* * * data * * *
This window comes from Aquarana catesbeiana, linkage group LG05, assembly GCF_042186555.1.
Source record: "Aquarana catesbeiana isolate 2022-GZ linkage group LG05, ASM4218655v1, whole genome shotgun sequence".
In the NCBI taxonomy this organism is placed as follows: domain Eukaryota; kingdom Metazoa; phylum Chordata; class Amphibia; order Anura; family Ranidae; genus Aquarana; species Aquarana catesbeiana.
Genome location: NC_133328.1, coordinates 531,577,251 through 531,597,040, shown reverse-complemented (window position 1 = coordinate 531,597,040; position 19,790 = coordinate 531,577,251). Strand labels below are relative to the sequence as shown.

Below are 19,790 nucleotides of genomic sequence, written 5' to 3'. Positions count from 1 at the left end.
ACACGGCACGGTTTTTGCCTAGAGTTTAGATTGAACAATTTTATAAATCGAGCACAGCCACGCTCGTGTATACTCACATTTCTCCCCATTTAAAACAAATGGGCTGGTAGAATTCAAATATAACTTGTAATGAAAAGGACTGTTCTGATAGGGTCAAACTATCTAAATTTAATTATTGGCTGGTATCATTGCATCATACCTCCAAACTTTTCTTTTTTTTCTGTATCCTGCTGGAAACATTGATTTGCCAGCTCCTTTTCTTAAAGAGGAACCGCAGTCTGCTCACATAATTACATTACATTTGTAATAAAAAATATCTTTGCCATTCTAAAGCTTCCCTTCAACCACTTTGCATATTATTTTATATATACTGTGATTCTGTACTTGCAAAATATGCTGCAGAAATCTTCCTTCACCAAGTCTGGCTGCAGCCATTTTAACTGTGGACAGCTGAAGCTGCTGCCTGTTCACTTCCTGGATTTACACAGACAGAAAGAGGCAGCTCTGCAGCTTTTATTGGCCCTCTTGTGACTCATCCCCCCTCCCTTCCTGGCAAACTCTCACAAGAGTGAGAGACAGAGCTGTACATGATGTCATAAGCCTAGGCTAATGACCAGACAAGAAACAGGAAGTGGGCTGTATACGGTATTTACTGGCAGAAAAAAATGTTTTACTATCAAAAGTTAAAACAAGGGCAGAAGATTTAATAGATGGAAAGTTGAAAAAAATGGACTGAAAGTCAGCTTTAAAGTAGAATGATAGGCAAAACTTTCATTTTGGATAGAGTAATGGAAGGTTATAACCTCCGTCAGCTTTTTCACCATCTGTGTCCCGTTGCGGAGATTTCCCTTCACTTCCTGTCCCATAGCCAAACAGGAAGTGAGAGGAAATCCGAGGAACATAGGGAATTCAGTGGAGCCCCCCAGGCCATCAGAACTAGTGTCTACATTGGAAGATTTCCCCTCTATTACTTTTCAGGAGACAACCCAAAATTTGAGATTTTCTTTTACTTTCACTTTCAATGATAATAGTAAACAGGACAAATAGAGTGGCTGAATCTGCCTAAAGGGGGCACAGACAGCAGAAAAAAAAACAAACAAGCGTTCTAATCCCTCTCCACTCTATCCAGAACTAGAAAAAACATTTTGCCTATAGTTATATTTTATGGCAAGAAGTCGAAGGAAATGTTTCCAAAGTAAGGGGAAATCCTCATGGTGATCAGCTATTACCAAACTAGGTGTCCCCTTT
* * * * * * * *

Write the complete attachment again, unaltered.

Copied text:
This window comes from Aquarana catesbeiana, linkage group LG05, assembly GCF_042186555.1.
Source record: "Aquarana catesbeiana isolate 2022-GZ linkage group LG05, ASM4218655v1, whole genome shotgun sequence".
In the NCBI taxonomy this organism is placed as follows: domain Eukaryota; kingdom Metazoa; phylum Chordata; class Amphibia; order Anura; family Ranidae; genus Aquarana; species Aquarana catesbeiana.
Genome location: NC_133328.1, coordinates 531,577,251 through 531,597,040, shown reverse-complemented (window position 1 = coordinate 531,597,040; position 19,790 = coordinate 531,577,251). Strand labels below are relative to the sequence as shown.

Below are 19,790 nucleotides of genomic sequence, written 5' to 3'. Positions count from 1 at the left end.
ACACGGCACGGTTTTTGCCTAGAGTTTAGATTGAACAATTTTATAAATCGAGCACAGCCACGCTCGTGTATACTCACATTTCTCCCCATTTAAAACAAATGGGCTGGTAGAATTCAAATATAACTTGTAATGAAAAGGACTGTTCTGATAGGGTCAAACTATCTAAATTTAATTATTGGCTGGTATCATTGCATCATACCTCCAAACTTTTCTTTTTTTTCTGTATCCTGCTGGAAACATTGATTTGCCAGCTCCTTTTCTTAAAGAGGAACCGCAGTCTGCTCACATAATTACATTACATTTGTAATAAAAAATATCTTTGCCATTCTAAAGCTTCCCTTCAACCACTTTGCATATTATTTTATATATACTGTGATTCTGTACTTGCAAAATATGCTGCAGAAATCTTCCTTCACCAAGTCTGGCTGCAGCCATTTTAACTGTGGACAGCTGAAGCTGCTGCCTGTTCACTTCCTGGATTTACACAGACAGAAAGAGGCAGCTCTGCAGCTTTTATTGGCCCTCTTGTGACTCATCCCCCCTCCCTTCCTGGCAAACTCTCACAAGAGTGAGAGACAGAGCTGTACATGATGTCATAAGCCTAGGCTAATGACCAGACAAGAAACAGGAAGTGGGCTGTATACGGTATTTACTGGCAGAAAAAAATGTTTTACTATCAAAAGTTAAAACAAGGGCAGAAGATTTAATAGATGGAAAGTTGAAAAAAATGGACTGAAAGTCAGCTTTAAAGTAGAATGATAGGCAAAACTTTCATTTTGGATAGAGTAATGGAAGGTTATAACCTCCGTCAGCTTTTTCACCATCTGTGTCCCGTTGCGGAGATTTCCCTTCACTTCCTGTCCCATAGCCAAACAGGAAGTGAGAGGAAATCCGAGGAACATAGGGAATTCAGTGGAGCCCCCCAGGCCATCAGAACTAGTGTCTACATTGGAAGATTTCCCCTCTATTACTTTTCAGGAGACAACCCAAAATTTGAGATTTTCTTTTACTTTCACTTTCAATGATAATAGTAAACAGGACAAATAGAGTGGCTGAATCTGCCTAAAGGGGGCACAGACAGCAGAAAAAAAAACAAACAAGCGTTCTAATCCCTCTCCACTCTATCCAGAACTAGAAAAAACATTTTGCCTATAGTTATATTTTATGGCAAGAAGTCGAAGGAAATGTTTCCAAAGTAAGGGGAAATCCTCATGGTGATCAGCTATTACCAAACTAGGTGTCCCCTTT